Santa Cruz, California's Election Clerk Comes Back for Another Helping...
By Brad Friedman on 9/21/2007, 3:58pm PT  


Santa Cruz County Clerk, Gail Pellerin joined us on the Peter B. Collins Show again tonight, live, to follow up on last week's interesting and rather spirited (at times, contentious-ish) hour.

The audio archive and full text transcript of last week's hour is posted here if you missed it.

The audio from this week's show, along with the transcript, courtesy of Santa Cruz voter Emily Levy of

Since last Friday's show, CA SoS Debra Bowen has pronounced that the voting machine "sleepovers" Pellerin told us she'd planned for her Sequoia voting systems again in 2008 "don't comply with the security requirements" for those voting systems in California.

As well, we've gotten the opportunity to chat a bit via email with Pellerin since then, and are encouraged that we can begin working more together than apart, as is necessary, I think, for Election Integrity advocates and Elections Officials. It's the voting machine companies who are the real villains in this matter, and they've been quite successful at driving an opportunistic wedge between advocates and officials.

UPDATE, AUDIO & TRANSCRIPT: The show went very well. Pellerin stuck around for the entire hour and it was a great discussion with several interesting and newsworthy revelations, along with some very good callers as well. I think we may be getting somewhere. At least I'm hopefully tonight for the good folks of Santa Cruz...

Pellerin has now discussed the sleepovers issue with Bowen and she tells us a meeting is planned with her, several other registrars, and the SoS up in Sacramento soon.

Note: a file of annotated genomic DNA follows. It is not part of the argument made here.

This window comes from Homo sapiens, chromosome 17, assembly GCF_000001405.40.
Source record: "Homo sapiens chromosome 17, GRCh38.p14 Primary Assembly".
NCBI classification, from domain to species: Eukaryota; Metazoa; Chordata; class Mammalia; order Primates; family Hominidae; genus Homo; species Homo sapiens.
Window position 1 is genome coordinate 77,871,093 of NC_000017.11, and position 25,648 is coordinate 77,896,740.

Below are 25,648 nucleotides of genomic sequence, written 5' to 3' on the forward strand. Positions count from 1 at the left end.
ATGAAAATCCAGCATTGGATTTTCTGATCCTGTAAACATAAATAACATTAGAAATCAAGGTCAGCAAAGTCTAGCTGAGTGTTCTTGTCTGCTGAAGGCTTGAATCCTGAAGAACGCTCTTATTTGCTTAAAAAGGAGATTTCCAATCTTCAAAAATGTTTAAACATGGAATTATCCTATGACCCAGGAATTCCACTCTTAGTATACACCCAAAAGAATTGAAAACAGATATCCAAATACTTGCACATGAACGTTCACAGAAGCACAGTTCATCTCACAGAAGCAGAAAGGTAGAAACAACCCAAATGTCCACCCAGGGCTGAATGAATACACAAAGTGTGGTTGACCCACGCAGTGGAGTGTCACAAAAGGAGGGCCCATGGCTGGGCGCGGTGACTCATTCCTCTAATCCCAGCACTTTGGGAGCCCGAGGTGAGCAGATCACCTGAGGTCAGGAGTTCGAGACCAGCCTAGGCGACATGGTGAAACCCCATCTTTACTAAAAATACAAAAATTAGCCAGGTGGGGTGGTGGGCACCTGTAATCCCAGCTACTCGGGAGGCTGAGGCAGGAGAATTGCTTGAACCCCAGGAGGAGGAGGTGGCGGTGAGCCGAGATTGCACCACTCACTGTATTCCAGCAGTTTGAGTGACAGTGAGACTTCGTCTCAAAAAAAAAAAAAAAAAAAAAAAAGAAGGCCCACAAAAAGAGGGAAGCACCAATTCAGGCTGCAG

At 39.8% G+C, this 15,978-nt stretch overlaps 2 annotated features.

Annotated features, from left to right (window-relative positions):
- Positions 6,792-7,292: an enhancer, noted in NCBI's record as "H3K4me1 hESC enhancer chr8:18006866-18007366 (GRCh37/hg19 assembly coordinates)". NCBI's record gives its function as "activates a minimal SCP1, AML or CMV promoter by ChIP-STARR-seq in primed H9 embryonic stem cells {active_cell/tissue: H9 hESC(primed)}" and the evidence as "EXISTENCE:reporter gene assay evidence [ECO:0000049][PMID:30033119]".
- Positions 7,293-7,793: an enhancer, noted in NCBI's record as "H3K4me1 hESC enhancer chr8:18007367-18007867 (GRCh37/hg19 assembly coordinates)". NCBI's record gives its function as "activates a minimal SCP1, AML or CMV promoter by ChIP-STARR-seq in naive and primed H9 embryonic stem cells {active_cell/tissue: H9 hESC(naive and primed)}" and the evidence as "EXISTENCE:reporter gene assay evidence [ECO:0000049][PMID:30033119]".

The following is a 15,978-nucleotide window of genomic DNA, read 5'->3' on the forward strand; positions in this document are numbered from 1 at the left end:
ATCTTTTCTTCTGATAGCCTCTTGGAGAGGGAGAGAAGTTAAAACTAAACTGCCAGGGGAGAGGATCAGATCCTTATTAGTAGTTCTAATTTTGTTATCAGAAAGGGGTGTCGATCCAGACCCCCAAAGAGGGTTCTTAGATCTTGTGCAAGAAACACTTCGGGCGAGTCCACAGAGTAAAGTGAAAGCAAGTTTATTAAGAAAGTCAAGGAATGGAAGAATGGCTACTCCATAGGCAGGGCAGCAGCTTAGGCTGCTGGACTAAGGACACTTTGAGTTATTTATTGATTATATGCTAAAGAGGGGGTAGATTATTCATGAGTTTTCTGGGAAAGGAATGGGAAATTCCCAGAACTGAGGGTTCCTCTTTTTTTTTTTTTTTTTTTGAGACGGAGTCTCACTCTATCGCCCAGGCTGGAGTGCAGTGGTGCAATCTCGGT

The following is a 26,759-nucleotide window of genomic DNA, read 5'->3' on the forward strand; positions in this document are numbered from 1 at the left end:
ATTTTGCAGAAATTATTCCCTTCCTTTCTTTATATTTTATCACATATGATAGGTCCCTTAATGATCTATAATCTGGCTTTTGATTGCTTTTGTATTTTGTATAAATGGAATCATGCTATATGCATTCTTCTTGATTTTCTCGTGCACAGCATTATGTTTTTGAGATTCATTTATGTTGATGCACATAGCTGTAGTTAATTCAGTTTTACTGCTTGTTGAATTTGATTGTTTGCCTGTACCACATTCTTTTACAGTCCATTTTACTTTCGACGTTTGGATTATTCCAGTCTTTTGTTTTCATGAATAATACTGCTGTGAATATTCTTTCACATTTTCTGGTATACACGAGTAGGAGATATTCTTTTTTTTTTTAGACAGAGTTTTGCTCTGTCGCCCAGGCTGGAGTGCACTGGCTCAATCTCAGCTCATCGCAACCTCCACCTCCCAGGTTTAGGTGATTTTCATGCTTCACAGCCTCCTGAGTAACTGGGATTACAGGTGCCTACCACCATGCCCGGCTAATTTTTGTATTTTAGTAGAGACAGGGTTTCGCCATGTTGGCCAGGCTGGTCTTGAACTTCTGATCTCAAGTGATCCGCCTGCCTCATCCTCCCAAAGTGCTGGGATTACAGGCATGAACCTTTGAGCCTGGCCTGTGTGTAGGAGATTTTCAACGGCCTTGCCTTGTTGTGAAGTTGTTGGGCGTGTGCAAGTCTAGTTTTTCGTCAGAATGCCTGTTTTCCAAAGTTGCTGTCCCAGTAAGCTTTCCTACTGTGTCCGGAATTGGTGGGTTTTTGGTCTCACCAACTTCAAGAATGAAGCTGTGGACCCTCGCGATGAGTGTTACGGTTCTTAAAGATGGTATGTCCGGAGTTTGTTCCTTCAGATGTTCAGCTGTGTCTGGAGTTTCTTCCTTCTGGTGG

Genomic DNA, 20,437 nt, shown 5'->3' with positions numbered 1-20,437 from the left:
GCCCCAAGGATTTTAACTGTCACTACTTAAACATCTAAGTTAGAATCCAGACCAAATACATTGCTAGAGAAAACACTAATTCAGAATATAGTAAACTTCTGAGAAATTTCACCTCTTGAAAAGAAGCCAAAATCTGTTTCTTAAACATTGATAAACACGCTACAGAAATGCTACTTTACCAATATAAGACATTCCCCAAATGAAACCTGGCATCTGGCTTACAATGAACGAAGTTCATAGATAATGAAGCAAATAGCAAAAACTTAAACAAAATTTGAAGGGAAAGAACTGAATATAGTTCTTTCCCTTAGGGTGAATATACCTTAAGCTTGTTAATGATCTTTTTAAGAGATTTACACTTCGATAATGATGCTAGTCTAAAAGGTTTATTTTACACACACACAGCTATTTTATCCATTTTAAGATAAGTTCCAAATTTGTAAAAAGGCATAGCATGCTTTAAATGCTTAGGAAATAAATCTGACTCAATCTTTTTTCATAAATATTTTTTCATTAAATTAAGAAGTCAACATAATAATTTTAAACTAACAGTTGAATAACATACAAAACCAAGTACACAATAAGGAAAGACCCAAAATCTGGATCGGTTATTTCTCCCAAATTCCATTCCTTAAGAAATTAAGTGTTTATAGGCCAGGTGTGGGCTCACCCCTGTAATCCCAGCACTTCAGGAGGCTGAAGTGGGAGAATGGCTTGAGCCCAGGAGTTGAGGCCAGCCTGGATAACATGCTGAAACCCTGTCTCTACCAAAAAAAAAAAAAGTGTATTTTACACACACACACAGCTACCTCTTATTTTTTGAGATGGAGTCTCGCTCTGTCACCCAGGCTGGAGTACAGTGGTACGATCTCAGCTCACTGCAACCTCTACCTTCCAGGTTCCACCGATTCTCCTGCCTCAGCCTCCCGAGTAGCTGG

Though she's spent years, in my opinion, buying into the vendor's (in this case Sequoia's) company line, I believe her ears may now be opened to the notion that they haven't been quite as "honorable" with her, as she mentions during this recent interview.

Give it a listen, and decide for yourself. I believe it was a very very enlightening, lively, and informative hour. And I commend Pellerin for coming back and being willing to continue the discussion and face the fire. Not many such folks are willing to do that even once when they know I'll be there, much less come back for a second helping.

While she may not "get" everything just yet, with a long road ahead, she seems very willing to listen and the door is now open for work with Election Integrity advocates (read: citizens) in Santa Cruz. It's just my opinion, of course, but I believe the citizens of Santa Cruz are luckier than most in California, to have someone like Pellerin to work with in overseeing their elections...

-- Santa Cruz, CA, County Clerk Gail Pellerin and Brad Friedman on the Peter B. Collins Show. Again. 9/21/07 (appx 40 mins. w/ commercials now removed):

Complete text-transcript of the hour now follows below...

Peter B. Collins Show